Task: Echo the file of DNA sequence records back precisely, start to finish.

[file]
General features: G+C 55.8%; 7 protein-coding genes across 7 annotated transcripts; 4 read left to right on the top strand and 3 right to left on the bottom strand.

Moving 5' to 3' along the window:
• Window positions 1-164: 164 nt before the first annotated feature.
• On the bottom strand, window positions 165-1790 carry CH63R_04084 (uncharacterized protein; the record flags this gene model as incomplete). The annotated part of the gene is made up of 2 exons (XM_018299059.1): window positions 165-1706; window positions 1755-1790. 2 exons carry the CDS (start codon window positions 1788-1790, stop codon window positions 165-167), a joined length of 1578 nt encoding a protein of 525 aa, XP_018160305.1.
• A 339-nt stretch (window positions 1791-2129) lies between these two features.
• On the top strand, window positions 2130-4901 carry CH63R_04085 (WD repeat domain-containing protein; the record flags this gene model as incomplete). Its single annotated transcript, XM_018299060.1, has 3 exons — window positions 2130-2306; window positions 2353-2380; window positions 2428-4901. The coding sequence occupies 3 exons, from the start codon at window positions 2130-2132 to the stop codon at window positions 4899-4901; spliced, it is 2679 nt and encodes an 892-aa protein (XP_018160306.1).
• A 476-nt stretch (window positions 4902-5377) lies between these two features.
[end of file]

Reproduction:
General features: G+C 55.8%; 7 protein-coding genes across 7 annotated transcripts; 4 read left to right on the top strand and 3 right to left on the bottom strand.

Moving 5' to 3' along the window:
• Window positions 1-164: 164 nt before the first annotated feature.
• On the bottom strand, window positions 165-1790 carry CH63R_04084 (uncharacterized protein; the record flags this gene model as incomplete). The annotated part of the gene is made up of 2 exons (XM_018299059.1): window positions 165-1706; window positions 1755-1790. 2 exons carry the CDS (start codon window positions 1788-1790, stop codon window positions 165-167), a joined length of 1578 nt encoding a protein of 525 aa, XP_018160305.1.
• A 339-nt stretch (window positions 1791-2129) lies between these two features.
• On the top strand, window positions 2130-4901 carry CH63R_04085 (WD repeat domain-containing protein; the record flags this gene model as incomplete). Its single annotated transcript, XM_018299060.1, has 3 exons — window positions 2130-2306; window positions 2353-2380; window positions 2428-4901. The coding sequence occupies 3 exons, from the start codon at window positions 2130-2132 to the stop codon at window positions 4899-4901; spliced, it is 2679 nt and encodes an 892-aa protein (XP_018160306.1).
• A 476-nt stretch (window positions 4902-5377) lies between these two features.